One day after Facebook said it would remove misinformation that could provoke violence, the company announced tweaks to WhatsApp, saying it would limit the number of groups to which a message could be forwarded on that platform. This specific move — which was requested by the Indian government — came after fake news widely forwarded via WhatsApp led to mob violence and the death of 20 people wrongly suspected of child kidnapping. WhatsApp has over 200 million monthly active users in India. Continue reading WhatsApp Hopes Changes Will Reduce Virality and Violence

Facebook Combats Fake News After Hoaxes End in Violence

In the wake of posts that have incited violence in Sri Lanka, Myanmar and India, Facebook has tweaked its fake news policy and agreed to remove posts that could lead to physical harm. In the incidents that sparked this change, rumors spread on Facebook led to physical attacks on ethnic minorities. The attacks have involved the Rohingya Muslims in Myanmar, Muslims in Sri Lanka, and other attacks in India and Mexico. Changes do not apply to Instagram or WhatsApp, despite the latter’s involvement in incidents in India. Continue reading Facebook Combats Fake News After Hoaxes End in Violence

Facebook Explores Robotics and NLP, Opens More AI Labs

To strengthen its AI Research division (FAIR) and focus on robotics, Facebook is adding five highly regarded computer scientists to its Menlo Park, California headquarters, as well as facilities in Pittsburgh, Seattle and London. The new hires include Carnegie Mellon University professors Jessica Hodgins and Abhinav Gupta, who will head a lab focusing on robotics, a newer area for Facebook. University of Washington’s Luke Zettlemoyer, an expert on natural language processing (NLP), will join the Seattle AI research team. Continue reading Facebook Explores Robotics and NLP, Opens More AI Labs

Facebook Reveals More Data Sharing Details in New Report

Facebook revealed that it made a deal to give dozens of app developers, hardware device manufacturers and software developers special access to user data, despite having stated that it did not release personal information to outsiders starting in 2015. In a 747-page document released to Congress last Friday, Facebook described those deals in much greater detail, and also stated why it believed these special deals were necessary to allow developers and manufacturers to become compliant with changes in its policies. Continue reading Facebook Reveals More Data Sharing Details in New Report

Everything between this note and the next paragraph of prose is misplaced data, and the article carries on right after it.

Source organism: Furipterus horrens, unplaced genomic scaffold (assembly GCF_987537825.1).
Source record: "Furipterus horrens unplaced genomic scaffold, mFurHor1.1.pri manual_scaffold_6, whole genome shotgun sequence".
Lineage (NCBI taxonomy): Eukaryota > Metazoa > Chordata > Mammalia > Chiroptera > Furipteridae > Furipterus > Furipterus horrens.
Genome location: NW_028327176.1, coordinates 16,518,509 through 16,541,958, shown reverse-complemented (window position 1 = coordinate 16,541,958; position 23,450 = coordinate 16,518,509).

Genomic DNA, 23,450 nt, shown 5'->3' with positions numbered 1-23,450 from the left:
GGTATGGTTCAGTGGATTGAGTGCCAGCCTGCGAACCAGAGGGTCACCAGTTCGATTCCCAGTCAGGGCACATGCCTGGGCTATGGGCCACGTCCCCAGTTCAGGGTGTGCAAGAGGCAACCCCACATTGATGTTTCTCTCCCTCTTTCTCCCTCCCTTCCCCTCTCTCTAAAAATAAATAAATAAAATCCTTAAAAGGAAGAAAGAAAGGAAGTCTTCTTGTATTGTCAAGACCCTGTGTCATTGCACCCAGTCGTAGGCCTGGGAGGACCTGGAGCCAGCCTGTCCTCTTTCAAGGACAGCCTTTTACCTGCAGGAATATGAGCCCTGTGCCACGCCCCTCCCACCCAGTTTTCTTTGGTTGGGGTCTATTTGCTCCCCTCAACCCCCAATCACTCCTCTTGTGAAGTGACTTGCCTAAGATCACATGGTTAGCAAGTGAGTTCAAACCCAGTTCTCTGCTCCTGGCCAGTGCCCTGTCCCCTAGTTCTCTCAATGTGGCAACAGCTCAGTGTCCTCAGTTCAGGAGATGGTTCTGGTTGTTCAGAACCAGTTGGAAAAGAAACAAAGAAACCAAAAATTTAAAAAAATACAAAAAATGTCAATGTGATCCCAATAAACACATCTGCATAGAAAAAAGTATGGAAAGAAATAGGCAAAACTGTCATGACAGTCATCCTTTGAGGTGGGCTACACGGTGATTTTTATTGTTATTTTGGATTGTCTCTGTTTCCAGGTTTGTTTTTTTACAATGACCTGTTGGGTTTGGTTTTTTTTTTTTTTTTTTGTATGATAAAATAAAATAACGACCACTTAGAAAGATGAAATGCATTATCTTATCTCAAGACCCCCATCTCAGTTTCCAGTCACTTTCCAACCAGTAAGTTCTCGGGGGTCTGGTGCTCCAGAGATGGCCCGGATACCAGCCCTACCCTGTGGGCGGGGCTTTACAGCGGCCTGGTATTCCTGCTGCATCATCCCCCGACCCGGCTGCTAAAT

Facebook Notifying Over 800,000 Users About Blocking Bug

Facebook announced yesterday that it was notifying more than 800,000 users about a bug in Facebook and Messenger that unblocked some of the people that those users had previously blocked. The bug was active between May 29th and June 5th. “It did not reinstate any friend connections that had been severed,” according to Facebook chief privacy officer Erin Egan. “83 percent of people affected by the bug had only one person they had blocked temporarily unblocked, and someone who was unblocked might have been able to contact people on Messenger who had blocked them.” Continue reading Facebook Notifying Over 800,000 Users About Blocking Bug

Social Media Continues Growth Across Developing Markets

A new report from the Pew Research Center notes that social media growth has stalled across developed markets but continues to expand in the developing world — good news for Facebook CEO Mark Zuckerberg and his plan to bring Internet access to emerging markets. Internet use and smartphone ownership has also plateaued in developed markets over 2015-2017, while expanding in emerging economies. Pew Research polled more than 40,000 citizens of 39 countries during February to May in 2017 to create its report. Continue reading Social Media Continues Growth Across Developing Markets

Facebook Rejects U.S. Congress Claim That It Is a Monopoly

After two months, Facebook responded to the more than 2,000 questions that Congressional committees asked chief executive Mark Zuckerberg. In the resulting 450-page document, Facebook rebutted government claims that it is a monopoly and didn’t answer if an app can spy on its rivals. Instead, Facebook emphasized that it has learned its lesson and is giving its users more control over their data. It also revealed more details about the info it collected, such as battery levels of users’ devices and computer mouse movements. Continue reading Facebook Rejects U.S. Congress Claim That It Is a Monopoly

Facebook Extended Some Partner Deals to Share More Data

In 2015, Facebook said it ended data sharing of its users’ records with other companies. Now, court documents, company officials and sources reveal that, after that date, Facebook struck so-called whitelist deals to share information with many more companies than previously acknowledged, including Royal Bank of Canada and Nissan Motor, both of which were Facebook advertisers. Among the shared data were phone numbers and the “friend link” that measured degrees of closeness between the targeted user and others in her network. Continue reading Facebook Extended Some Partner Deals to Share More Data